Thursday, November 04, 2004

The Doctor Who Hated Cancer Patients

Gentle readers, may I share with you a curious phenomenon that I have observed in my practice of medical oncology? Although it sounds as hideous as it is strange, I have worked with several doctors who have such a nihilistic attitude toward the treatment of cancer that they harbor prejudice and ill will against their own patients fighting the disease. Fortunately such a breed of physician is a rara avis in the world of clinical medicine, nevertheless, it is distressing for me to have to work side-by-side with a referring doctor who is not on my side. How could any doctor not wish the return of good health to one struggling with cancer? Rephrasing the question, why would a purported healer denigrate my professional attempts at healing?

Perhaps by describing the three main species of medical misanthropes I have encountered, the reasons behind such immature behavior will become evident.

The Ignoramus: who specializes in professing no knowledge whatsoever of the proper diagnosis or treatment of cancer. By feigning ignorance, he can justify his decision to not evaluate symptoms or findings on exam that might lead one to suspect a malignancy. The Ignoramus is recognized by his utter lack of interest in learning anything new in my field; for example, if I were to announce to him that a cure for a deadly form of cancer has just been approved and is in my office, ready to be given to his patient, his response would likely be, "OK, well thanks for calling." How does this doctor advance his basic fund of knowledge if he cares little about what happens to his own patients? Is this an example of what they called "passive-aggressive behavior" back in freshman psychology?

The Pessimist: always scanning the blue skies for that tiny black cloud which will give him the pleasure of proclaiming the day is going to be ruined by rain. The Pessimist just can't accept the fact that some modern cancer treatments are costly, that they work only temporarily, that they prolong life in less than all patients, that they do not come with a guarantee of success. Hey, for crying out loud- we oncologists realize we have a long ways to go - last time I checked I didn't see that coronary artery disease was cured, either! I find I must always quote survival data to this doctor in order to receive his blessing of approval prior to my involvement in a case, as if there are no other possible benefits to treatment. There's no quicker way to disappoint The Pessimist than to call with good news, because in his melancholy world cancer is a disease that is better left untreated.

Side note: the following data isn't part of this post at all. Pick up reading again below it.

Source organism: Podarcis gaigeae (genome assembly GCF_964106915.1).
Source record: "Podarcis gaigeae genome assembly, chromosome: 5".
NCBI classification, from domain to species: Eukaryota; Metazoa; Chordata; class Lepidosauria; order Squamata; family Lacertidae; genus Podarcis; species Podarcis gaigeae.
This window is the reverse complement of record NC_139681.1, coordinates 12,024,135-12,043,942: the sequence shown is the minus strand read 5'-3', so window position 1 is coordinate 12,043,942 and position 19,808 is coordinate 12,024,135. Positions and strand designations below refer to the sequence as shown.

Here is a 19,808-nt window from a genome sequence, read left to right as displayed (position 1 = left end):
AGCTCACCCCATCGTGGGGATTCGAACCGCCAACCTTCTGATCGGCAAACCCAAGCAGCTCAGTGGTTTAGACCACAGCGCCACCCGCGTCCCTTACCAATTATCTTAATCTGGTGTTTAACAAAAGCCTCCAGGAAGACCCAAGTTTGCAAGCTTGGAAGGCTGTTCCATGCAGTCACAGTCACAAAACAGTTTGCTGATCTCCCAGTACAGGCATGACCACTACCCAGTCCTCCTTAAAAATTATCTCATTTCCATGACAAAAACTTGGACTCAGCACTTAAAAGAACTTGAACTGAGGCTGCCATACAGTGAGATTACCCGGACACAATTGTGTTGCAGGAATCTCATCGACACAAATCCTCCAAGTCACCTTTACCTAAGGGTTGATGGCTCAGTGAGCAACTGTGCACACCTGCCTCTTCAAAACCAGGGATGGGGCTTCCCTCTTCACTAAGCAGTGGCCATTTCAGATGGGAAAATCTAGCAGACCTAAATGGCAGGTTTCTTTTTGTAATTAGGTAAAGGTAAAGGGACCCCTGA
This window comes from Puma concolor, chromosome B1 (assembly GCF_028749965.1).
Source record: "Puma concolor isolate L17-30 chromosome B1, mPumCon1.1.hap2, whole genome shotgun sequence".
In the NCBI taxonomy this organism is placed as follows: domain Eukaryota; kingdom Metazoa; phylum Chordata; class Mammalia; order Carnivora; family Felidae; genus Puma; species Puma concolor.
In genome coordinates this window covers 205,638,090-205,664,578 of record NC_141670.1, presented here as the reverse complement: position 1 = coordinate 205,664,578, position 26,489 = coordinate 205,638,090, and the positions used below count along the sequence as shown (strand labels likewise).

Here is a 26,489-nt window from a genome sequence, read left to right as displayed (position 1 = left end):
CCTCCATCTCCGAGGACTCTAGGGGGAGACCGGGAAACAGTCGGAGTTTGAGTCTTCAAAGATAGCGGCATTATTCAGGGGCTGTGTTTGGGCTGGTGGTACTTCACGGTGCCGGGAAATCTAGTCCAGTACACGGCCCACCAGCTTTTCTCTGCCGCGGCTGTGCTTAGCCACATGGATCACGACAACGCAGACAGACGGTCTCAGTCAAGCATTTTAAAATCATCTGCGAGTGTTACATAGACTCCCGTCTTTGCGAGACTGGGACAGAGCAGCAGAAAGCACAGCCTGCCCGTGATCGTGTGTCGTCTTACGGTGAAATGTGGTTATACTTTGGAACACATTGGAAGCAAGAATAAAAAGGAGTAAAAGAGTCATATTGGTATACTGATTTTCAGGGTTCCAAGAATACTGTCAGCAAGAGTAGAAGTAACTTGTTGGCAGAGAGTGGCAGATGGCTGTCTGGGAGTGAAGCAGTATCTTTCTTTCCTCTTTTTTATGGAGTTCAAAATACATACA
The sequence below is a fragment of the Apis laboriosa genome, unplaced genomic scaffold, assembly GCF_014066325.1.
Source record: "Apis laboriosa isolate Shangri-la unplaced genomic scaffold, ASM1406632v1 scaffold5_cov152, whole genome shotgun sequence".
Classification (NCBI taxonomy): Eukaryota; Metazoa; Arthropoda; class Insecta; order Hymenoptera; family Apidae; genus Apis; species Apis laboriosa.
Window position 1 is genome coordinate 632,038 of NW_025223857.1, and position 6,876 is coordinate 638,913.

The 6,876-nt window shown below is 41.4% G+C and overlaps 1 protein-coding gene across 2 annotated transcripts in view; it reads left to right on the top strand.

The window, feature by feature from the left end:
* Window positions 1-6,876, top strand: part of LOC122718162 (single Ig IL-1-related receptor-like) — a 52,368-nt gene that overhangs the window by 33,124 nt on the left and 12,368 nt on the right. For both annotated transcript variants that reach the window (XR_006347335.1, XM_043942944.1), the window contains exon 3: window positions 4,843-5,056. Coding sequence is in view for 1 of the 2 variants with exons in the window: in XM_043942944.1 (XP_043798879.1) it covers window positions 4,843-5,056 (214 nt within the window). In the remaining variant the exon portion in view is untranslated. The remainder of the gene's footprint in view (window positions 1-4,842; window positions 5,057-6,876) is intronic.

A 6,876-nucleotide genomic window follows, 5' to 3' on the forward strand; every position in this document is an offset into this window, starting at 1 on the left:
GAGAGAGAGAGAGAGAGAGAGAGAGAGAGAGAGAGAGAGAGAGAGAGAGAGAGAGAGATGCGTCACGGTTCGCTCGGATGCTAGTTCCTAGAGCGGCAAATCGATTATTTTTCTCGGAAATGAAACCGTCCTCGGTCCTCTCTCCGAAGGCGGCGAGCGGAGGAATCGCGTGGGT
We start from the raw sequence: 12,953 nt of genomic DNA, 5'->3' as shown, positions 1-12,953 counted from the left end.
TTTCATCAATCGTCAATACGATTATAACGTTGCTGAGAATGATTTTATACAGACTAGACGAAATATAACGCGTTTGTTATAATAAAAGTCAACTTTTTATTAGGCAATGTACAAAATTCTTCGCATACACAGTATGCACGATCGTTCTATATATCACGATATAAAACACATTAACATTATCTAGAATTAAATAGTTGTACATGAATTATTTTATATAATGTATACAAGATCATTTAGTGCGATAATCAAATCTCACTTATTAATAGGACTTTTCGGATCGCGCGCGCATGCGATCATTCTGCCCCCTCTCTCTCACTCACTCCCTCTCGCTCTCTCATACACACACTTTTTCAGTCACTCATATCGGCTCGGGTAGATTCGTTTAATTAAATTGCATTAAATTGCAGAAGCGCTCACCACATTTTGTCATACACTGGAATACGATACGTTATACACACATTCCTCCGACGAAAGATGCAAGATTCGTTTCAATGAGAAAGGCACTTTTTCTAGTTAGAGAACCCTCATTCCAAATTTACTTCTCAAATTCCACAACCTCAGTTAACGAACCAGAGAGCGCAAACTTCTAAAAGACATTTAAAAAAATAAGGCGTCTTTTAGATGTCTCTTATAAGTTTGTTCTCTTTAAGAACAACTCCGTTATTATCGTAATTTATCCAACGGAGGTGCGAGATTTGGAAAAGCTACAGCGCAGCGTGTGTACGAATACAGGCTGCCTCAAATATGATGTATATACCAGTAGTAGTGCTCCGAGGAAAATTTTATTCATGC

The Sadist: the less said about him, the better. I know it seems unfathomable, but there is a species of doctor who delights in the misery of his patients. He expresses this subtly - by his demeanor, his body language, his choice of words - all designed to inflict emotional harm on the patient and especially the family. He never fails to illustrate how much of the patient's suffering has been caused by the oncologist's treatment. I therefore spend much time trying to rally again those dejected and depressed by cancer, and then by their doctor. Maybe this behavior is just an example of schaudenfreude unchained, or maybe it is simple revenge for perceived past injustices. Whatever motivates him, I can state with great confidence that my success in dealing with The Sadist lies in avoiding him as much as possible!